Complaints about the interior were restricted to the aforementioned lack of space, an oddly-placed cassette player on the center floor console and an obtrusive bump covering half of the passenger side floor area.
To test out the cargo dimensions, we picked up my sister and her boyfriend after a weekend of downhill skiing. First, we discovered that the keyless remote had a separate button for unlocking the backa nice touch. Jimmys V6 did just fine with the extra gear and body weight, but when loaded with four people, gear for two, and one pair of skis stretching the length of the vehicle, the modest cargo space in our two-door Jimmy was all eaten up. Which made me wonder: what if wed all gone skiing?
Despite our grievances, we commend GMC on many aspects of this vehicle, including, for now, their fine choice of a name. Jimmy is rugged and sporty-sounding, the perfect ideal for GMCs target customer: a 41-year-old looking for a solid vehicle with style.
Jimmy has all this and more, but so do many of the competing trucks in this class. And some offer extra power and amenities for nearly the same cost. Still, Jimmys the only one that comes with its own name already branded on the vehicle.
Now, theres an idea: we could start painting our cars names right on the bumpers like they do with boats. Think how much more fun Monday morning commutes would be ("Hey, there's a fuscia Lexus named Sugar Bun"or "See that black Thunderbird named Zippy?"). I think I'm on to something here
Is the 1998 GMC Jimmy a good car? Edmunds experts have compiled a robust series of ratings and reviews for the 1998 GMC Jimmy and all model years in our database. Our rich content includes expert reviews and recommendations for the 1998 Jimmy featuring deep dives into trim levels and features, performance, mpg, safety, interior, and driving. Edmunds also offers expert ratings, road test and performance data, long-term road tests, first-drive reviews, video reviews and more.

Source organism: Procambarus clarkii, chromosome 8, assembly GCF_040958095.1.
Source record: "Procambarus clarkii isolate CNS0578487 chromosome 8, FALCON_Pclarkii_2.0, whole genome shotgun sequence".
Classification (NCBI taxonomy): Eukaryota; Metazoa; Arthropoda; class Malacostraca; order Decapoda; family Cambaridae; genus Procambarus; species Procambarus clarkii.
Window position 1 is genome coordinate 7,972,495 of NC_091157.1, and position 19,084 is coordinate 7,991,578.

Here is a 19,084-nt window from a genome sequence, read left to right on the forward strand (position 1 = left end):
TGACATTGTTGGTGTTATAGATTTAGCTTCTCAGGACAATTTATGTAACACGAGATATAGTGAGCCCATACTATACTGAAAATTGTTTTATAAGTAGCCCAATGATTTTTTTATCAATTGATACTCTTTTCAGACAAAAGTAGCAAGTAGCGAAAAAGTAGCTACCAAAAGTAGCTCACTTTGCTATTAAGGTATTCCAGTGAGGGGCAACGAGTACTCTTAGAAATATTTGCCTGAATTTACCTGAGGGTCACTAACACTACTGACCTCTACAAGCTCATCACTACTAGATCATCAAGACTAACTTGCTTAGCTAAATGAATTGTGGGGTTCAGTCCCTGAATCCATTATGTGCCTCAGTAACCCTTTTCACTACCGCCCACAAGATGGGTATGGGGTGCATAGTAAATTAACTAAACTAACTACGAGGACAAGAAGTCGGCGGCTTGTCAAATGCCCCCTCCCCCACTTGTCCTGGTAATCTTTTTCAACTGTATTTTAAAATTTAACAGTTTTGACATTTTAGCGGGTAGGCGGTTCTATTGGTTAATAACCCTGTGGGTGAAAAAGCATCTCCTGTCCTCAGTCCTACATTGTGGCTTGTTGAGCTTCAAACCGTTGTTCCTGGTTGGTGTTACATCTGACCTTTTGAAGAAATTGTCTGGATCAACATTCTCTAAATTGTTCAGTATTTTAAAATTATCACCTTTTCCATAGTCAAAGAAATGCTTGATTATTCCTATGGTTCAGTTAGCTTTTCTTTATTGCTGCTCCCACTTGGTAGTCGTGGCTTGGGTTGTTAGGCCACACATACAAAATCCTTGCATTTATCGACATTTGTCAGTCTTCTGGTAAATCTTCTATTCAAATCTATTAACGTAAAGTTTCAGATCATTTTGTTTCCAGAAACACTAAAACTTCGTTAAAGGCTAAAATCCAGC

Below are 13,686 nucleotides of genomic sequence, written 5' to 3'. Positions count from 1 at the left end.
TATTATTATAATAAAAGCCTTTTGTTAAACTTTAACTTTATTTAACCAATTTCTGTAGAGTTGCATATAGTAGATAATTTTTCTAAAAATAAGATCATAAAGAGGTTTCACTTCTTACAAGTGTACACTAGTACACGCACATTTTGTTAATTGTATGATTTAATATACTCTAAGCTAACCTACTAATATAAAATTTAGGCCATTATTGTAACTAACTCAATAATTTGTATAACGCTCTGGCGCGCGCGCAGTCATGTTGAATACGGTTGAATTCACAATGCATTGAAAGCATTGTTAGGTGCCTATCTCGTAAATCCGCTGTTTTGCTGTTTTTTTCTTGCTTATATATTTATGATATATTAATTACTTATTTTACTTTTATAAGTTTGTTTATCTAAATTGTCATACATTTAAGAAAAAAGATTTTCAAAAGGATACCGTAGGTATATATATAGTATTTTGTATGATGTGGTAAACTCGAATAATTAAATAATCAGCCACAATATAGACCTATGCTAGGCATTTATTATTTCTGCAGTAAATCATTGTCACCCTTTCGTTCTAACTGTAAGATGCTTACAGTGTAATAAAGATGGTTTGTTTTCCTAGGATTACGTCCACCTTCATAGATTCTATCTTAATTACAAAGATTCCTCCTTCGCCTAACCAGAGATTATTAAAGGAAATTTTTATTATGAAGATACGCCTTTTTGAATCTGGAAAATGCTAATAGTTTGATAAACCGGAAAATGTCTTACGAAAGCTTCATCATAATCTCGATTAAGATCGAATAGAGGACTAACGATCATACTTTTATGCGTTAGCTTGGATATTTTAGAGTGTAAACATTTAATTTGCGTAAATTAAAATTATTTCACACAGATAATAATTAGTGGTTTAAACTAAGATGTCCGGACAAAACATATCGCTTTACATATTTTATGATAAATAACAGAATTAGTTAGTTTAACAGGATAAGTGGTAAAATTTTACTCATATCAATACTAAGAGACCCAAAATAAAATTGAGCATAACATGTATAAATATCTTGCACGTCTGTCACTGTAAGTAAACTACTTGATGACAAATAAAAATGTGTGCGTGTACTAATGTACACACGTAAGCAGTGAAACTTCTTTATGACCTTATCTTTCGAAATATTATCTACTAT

Our Review Process All of our reviews are written by a member of Edmunds' editorial team of expert car reviewers. Our team drives every car you can buy. We put the vehicles through rigorous testing, evaluating how they drive and comparing them in detail to their competitors.
We're also regular people like you, so we pay attention to all the different ways people use their cars every day. We want to know if there's enough room for our families and our weekend gear and whether or not our favorite drink fits in the cupholder. Our editors want to help you make the best decision on a car that fits your life.
How do people like the 1998 GMC Jimmy? Consumer ratings and reviews are also available for the 1998 GMC Jimmy and all its trim types. Overall, Edmunds users rate the 1998 Jimmy 3.6 on a scale of 1 to 5 stars. Edmunds consumer reviews allow users to sift through aggregated consumer reviews to understand what other drivers are saying about any vehicle in our database. Detailed rating breakdowns (including performance, comfort, value, interior, exterior design, build quality, and reliability) are available as well to provide shoppers with a comprehensive understanding of why customers like the 1998 Jimmy.
Review I have owned two jimmys and have no serious problems with either. my previous jimmy had 150,000 miles on it before being stolen. The jimmy i own now is great and has had no serious problems so far. Considering the amount of jimmys and blazers on the road there is probably going to be what seems like a lot of defects. In reality the number with defects in comparison to the amount sold is minimal.
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What options are available on the 1998 GMC Jimmy?
Available GMC Jimmy 1998 Submodel Types: SUV
Available Trims: SLT, SLE, Diamond Edition
Exterior Colors: Pewter Metallic, Summit White, Fire Red, Indigo Blue Metallic, Magnetic Red Metallic, Olympic White
Interior Colors: Beige, Pewter, Graphite
Popular Features: AWD/4WD, 5000lb Towing Capacity, Fold Flat Rear Seats, Power Driver Seat, Rear Bench Seats, Sunroof/Moonroof, Audio and cruise controls on steering wheel, Auto Climate Control, Leather Seats, Upgraded Stereo